suttee (n.) Look up suttee at
"self-cremation of a Hindu widow on her husband's funeral pyre," 1786, from Hindi, from Sanskrit sati "virtuous woman, faithful wife," used also of the burning, fem. of sat "good, wise, virtuous, true," literally "existing," present participle of asmi "I am" (from PIE root *es- "to be"). Properly, the word for the woman who does so. The custom was abolished in British India in 1829.
suttle (v.) Look up suttle at
"carry on the business of a suttler," 1640s, perhaps a back-formation from suttler, variant of sutler. Related: Suttled; suttling.
suture (v.) Look up suture at
1777, from suture (n.). Related: Sutured; suturing.
suture (n.) Look up suture at
early 15c., "surgical stitching of a wound, etc.," from Latin sutura "a seam, a sewing together," from sutus, past participle of suere "to sew" (from PIE root *syu- "to bind, sew"). Meaning "a seam, a line of joining or closure" is from 1570s.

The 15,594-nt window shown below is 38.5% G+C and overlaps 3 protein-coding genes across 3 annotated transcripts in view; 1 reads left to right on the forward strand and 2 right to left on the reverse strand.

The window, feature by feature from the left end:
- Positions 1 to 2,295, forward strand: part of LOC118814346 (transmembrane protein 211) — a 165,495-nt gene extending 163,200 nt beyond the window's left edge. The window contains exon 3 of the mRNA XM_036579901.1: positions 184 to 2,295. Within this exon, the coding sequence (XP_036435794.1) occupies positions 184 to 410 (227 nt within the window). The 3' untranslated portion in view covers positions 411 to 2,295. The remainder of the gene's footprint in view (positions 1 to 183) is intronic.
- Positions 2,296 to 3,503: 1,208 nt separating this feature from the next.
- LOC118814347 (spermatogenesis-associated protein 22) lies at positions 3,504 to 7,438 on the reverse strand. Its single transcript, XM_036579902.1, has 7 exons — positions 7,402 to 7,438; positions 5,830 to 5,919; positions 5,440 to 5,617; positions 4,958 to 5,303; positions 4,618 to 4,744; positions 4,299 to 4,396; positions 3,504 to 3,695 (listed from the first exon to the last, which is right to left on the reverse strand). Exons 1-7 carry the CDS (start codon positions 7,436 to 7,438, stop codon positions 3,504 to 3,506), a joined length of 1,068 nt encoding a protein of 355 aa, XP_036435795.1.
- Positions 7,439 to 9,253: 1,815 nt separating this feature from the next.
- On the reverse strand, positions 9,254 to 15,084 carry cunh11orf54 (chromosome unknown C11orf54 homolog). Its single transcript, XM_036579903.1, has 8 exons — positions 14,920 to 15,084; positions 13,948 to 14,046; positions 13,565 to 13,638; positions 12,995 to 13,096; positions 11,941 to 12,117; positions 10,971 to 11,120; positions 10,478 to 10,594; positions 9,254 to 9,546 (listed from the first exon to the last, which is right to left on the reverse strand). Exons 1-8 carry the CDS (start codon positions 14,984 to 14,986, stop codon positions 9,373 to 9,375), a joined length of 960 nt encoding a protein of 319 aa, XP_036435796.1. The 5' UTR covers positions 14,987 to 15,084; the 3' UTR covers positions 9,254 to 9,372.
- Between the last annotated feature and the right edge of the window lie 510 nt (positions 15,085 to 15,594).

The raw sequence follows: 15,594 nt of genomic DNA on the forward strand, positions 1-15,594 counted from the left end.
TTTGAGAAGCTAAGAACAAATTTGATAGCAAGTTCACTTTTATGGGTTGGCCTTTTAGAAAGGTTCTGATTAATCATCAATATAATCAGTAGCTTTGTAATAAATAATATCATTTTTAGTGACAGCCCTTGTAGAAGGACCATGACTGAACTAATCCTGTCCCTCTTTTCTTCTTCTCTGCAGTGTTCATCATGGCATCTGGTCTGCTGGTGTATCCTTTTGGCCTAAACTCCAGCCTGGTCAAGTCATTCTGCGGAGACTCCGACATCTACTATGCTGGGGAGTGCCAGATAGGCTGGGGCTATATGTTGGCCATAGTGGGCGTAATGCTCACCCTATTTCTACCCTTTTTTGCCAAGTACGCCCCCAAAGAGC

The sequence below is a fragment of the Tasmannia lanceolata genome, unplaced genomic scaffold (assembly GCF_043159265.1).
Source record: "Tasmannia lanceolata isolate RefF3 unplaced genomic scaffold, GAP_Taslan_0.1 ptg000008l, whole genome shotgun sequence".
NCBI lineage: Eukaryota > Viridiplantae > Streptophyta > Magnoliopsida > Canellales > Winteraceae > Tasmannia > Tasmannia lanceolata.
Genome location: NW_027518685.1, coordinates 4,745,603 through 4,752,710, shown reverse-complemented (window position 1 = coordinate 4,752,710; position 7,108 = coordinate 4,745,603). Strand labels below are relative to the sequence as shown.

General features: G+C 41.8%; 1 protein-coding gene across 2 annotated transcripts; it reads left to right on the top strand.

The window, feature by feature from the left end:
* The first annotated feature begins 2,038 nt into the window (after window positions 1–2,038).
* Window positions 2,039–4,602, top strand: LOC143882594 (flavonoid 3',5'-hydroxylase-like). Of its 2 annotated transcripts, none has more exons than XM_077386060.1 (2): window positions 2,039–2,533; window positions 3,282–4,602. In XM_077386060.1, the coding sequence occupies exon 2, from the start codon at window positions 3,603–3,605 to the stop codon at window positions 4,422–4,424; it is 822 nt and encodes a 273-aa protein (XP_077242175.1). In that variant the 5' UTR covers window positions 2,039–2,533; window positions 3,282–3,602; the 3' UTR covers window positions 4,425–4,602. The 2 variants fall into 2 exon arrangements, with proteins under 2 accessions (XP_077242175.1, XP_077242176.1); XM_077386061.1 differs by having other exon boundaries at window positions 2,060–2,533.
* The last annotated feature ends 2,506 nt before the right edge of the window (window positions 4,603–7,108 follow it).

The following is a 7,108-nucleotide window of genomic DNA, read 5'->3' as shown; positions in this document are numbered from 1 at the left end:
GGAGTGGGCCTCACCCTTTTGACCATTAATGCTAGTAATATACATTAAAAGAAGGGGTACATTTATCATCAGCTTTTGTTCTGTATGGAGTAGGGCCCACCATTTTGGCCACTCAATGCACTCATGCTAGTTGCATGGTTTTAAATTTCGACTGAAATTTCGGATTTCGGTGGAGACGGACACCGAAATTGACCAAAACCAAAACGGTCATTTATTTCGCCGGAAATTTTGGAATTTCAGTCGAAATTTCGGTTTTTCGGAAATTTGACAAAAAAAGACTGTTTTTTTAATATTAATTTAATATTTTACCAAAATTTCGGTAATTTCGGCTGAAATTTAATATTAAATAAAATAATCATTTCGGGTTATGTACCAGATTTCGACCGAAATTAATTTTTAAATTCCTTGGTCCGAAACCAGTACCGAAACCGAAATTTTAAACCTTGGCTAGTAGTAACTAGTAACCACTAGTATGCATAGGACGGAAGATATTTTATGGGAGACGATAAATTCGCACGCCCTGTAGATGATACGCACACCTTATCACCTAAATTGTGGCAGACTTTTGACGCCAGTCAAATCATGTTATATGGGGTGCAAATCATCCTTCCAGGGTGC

SUV Look up SUV at
by 1988, abbreviation of sport/utility vehicle (itself attested from 1982).
suzerain (n.) Look up suzerain at
"sovereign, ruler," 1807, from French suzerain (14c., Old French suserain), noun use of adjective meaning "sovereign but not supreme," from adverb sus "up, above," on analogy of soverain (see sovereign (adj.)). Old French sus is from Vulgar Latin susum, from Latin sursum "upward, above," contraction of subversum, from subvertere (see subvert).
suzerainty (n.) Look up suzerainty at
late 15c., "supremacy," from Old French suserenete "office or jurisdiction of a suzerain," from suserain (see suzerain).
Suzie Look up Suzie at
also Susie, familiar form of fem. proper name Susan, Susanna. Suzie Wong is in reference to "The World of Suzie Wong," 1957 novel by R.L. Mason featuring a Hong Kong prostitute. Susie Q as the name of a popular dance is from 1936.
svelte (adj.) Look up svelte at